The past decade has seen an astonishing expansion of the products and services offered by supermarkets. Clothing, electronic goods, holidays, mobile phone contracts and much more have all been added to the traditional groceries that are available in-store.
Supermarkets’ online stores have also expanded to reflect the broader product offering, with many aiming to be the ultimate “one-stop shop,” where customers need not leave their website for any of their shopping needs. But making a profit from online is a challenge for many grocers. According to a Nielsen survey, a typical online grocery basket is around $90, significantly more than a traditional grocery basket of $30. But what the survey doesn’t show is that the net margin is often significantly less than traditional grocery due to added costs. To help increase margins, a number of supermarkets have launched their own consumer-facing online marketplaces, which bring together buyers and sellers of additional products under the main supermarket brand.
Increased profits without inventory restraints
Amazon Marketplace (which according to the company, accounts for more than 50% of Amazon’s business) is the most famous example of an online marketplace, but the model is also highly suited to supermarkets. A marketplace allows increased products without inventory constraints, better service and product choice for customers and more profit for the supermarket, so is a rewarding way of expanding their offering and ensuring shoppers stay on their website.
Auchan in France, Woolworths in Australia, Walmart in the U.S. and many others have projects underway that span B2B, B2C, fresh, dry/semi-dry, non-food and new business concepts such as hyper-local and international expansion at sudden scale.
But setting up a marketplace is technically complex and any supermarket should ensure that it gets the appropriate technical and business help. Before implementing an online marketplace, there are five things supermarkets should consider to ensure they reap the full benefits of an online marketplace.
1. Stay in control of the brand
A good marketplace solution must fit with a supermarket’s brand completely, ensuring the same customer experience as in existing online or offline channels. Even though more than half of Amazon’s business is conducted via its marketplace, the shopping experience remains 100% Amazon. The same should apply to a supermarket. Any business’s brand is important and a supermarket may well be known for particular brand qualities and any marketplace must reflect that.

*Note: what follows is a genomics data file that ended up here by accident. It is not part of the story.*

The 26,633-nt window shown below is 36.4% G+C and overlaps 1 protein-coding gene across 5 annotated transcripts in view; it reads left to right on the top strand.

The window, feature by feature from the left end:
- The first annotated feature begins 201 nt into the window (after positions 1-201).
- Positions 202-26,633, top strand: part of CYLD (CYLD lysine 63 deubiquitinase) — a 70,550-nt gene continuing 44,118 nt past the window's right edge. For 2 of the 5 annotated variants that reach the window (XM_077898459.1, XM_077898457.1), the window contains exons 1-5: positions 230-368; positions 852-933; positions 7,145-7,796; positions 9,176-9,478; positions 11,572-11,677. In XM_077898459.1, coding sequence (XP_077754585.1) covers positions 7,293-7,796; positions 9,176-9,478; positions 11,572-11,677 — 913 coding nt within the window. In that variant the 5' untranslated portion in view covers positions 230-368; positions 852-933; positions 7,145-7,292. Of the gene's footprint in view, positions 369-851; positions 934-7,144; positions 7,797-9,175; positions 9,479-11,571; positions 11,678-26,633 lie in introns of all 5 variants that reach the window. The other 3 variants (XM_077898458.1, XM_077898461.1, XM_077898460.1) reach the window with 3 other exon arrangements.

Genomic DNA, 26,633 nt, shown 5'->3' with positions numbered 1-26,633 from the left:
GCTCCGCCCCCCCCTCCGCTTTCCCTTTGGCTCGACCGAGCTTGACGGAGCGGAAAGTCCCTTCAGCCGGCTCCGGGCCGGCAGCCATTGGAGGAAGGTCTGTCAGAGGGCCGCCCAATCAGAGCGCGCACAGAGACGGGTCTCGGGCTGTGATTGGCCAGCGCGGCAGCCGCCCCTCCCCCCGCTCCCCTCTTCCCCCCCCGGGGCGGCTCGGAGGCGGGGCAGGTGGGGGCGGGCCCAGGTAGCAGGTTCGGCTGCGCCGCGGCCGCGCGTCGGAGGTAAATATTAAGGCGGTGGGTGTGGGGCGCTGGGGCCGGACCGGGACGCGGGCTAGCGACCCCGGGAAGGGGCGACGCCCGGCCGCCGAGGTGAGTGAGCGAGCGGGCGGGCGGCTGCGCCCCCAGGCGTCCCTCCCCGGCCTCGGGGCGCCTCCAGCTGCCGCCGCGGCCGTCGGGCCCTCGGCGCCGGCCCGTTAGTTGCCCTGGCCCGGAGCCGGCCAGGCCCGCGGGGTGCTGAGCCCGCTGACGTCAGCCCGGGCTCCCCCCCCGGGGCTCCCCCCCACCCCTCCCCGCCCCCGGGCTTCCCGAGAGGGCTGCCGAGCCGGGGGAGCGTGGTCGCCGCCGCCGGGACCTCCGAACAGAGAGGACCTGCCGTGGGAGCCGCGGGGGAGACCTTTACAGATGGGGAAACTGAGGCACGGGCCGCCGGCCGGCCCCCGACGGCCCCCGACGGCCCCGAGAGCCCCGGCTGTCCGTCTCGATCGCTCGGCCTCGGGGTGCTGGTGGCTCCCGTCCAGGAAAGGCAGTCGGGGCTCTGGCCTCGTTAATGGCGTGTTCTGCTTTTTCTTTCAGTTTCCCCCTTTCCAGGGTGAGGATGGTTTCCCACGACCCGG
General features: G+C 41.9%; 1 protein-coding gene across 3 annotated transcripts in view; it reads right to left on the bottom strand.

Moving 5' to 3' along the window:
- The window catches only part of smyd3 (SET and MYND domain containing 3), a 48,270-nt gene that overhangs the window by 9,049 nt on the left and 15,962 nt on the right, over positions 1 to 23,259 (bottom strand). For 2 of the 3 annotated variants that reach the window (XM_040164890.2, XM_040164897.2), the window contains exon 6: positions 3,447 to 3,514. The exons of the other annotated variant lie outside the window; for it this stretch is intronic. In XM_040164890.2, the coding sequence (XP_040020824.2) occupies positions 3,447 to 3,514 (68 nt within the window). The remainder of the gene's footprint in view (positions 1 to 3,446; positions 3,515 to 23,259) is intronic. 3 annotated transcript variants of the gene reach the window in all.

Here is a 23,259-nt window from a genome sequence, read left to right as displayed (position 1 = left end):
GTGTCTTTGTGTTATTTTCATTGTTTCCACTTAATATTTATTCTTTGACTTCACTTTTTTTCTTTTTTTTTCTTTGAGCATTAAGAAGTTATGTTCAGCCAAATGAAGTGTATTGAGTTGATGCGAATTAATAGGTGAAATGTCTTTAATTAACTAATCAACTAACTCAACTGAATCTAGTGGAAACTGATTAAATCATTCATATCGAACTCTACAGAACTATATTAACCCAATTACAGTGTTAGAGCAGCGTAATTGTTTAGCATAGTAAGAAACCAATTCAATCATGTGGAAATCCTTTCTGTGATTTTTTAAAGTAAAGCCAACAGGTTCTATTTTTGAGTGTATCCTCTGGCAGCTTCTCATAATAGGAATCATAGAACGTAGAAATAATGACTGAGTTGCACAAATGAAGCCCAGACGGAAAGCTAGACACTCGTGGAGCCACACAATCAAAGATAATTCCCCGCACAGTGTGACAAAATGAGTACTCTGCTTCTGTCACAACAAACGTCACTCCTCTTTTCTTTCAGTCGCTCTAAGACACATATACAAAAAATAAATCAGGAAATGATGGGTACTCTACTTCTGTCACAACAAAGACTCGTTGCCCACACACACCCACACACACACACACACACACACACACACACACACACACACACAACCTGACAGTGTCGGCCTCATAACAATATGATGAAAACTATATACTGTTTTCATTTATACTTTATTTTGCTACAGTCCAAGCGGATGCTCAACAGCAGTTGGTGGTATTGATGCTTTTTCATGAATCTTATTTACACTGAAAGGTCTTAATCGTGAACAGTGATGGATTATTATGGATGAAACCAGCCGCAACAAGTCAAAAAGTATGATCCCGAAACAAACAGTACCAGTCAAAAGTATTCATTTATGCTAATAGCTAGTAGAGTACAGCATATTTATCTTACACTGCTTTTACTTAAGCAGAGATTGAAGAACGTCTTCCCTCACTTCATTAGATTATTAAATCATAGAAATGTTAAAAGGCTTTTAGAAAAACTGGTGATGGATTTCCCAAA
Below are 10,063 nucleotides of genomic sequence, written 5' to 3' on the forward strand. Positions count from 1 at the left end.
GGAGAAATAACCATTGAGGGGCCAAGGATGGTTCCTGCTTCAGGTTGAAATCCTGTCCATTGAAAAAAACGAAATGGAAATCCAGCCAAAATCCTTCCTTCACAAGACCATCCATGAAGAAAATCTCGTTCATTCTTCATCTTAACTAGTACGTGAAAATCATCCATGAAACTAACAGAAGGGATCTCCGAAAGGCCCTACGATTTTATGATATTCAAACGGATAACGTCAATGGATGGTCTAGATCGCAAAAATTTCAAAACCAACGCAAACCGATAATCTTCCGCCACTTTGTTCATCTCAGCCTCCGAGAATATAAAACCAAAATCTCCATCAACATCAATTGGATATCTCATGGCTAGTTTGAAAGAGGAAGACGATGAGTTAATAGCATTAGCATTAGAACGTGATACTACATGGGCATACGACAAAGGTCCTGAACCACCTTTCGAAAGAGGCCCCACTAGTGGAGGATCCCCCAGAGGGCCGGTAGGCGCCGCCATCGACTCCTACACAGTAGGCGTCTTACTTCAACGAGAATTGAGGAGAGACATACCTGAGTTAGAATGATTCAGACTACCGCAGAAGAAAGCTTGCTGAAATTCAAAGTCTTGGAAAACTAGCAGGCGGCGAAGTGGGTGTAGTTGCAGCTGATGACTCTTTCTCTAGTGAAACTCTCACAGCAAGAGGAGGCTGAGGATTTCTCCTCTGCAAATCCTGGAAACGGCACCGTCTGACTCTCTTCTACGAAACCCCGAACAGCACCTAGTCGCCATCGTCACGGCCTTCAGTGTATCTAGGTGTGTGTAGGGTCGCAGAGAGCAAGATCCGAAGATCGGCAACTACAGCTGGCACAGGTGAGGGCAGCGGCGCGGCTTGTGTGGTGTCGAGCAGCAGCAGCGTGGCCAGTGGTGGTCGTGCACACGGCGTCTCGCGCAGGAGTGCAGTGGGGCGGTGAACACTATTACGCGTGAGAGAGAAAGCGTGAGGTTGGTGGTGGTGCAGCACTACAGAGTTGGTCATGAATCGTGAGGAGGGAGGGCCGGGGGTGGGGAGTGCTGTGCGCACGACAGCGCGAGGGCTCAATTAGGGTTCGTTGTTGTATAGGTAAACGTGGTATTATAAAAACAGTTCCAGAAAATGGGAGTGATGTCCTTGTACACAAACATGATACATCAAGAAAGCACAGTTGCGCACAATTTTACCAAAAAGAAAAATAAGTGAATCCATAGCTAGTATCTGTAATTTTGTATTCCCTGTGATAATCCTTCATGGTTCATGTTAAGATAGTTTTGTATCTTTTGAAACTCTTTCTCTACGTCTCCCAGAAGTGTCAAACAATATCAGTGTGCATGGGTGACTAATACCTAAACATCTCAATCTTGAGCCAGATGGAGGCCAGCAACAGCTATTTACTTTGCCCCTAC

2. Choose the sellers wisely
There are thousands of sellers out there who would love to benefit from the additional sales opportunities that come from being listed on the marketplace of a major supermarket. But that supermarket must decide what it wants from a seller. Is it to offer customers a simple grocery product extension, offering a new farmers market type service, or expanding the non-food product range?
A supermarket must then assess just how reliable and suitable each seller is. Identify the key attributes sought in a seller — type of product, ability to deliver on time, compatibility with existing products — and put in place a checklist that will allow an assessment as to whether that seller is suitable or not.
3. Vary the products sold
One of the key benefits of a marketplace is to ensure complementarity and long tail, and having a varied and exhaustive product offering can play a big part in that. Deploying a marketplace allows a supermarket to branch out into new product areas that they might not be generally known for, to test the water and see if those products are popular with their customers. There is no reason why a large multinational supermarket couldn’t provide a hyper-local service, offering locally produced, organic goods for example.
4. Make your marketplace known
Some marketplaces I have seen are buried away on website. They are hard to find, poorly signposted and are therefore not likely to succeed. A marketplace needs to be clearly available on the homepage and as per the first point, as closely integrated with a supermarket’s existing brand as possible.
5. Link online and offline channels
Marketplaces do have the potential to change the way a supermarket operates, linking the online and offline channels. If a product works particularly well in the marketplace, then it could easily be offered as a physical product in-store too. Using online to encourage customers to the store is also a key way of reducing costs, with Click & Collect-type initiatives. Extending a range with high margin, specialty or hyper-local goods and big-ticket non-food items is a good way to boost these initiatives.
Product selection is widely cited as the primary driver for a supermarket adopting a marketplace strategy, but the model does offer many other advantages too. These include incremental revenue and margin, reduced costs, improved customer service, and a new way to test and feature products that are otherwise restricted. Following the tips outlined above will set any supermarket on the path to marketplace success.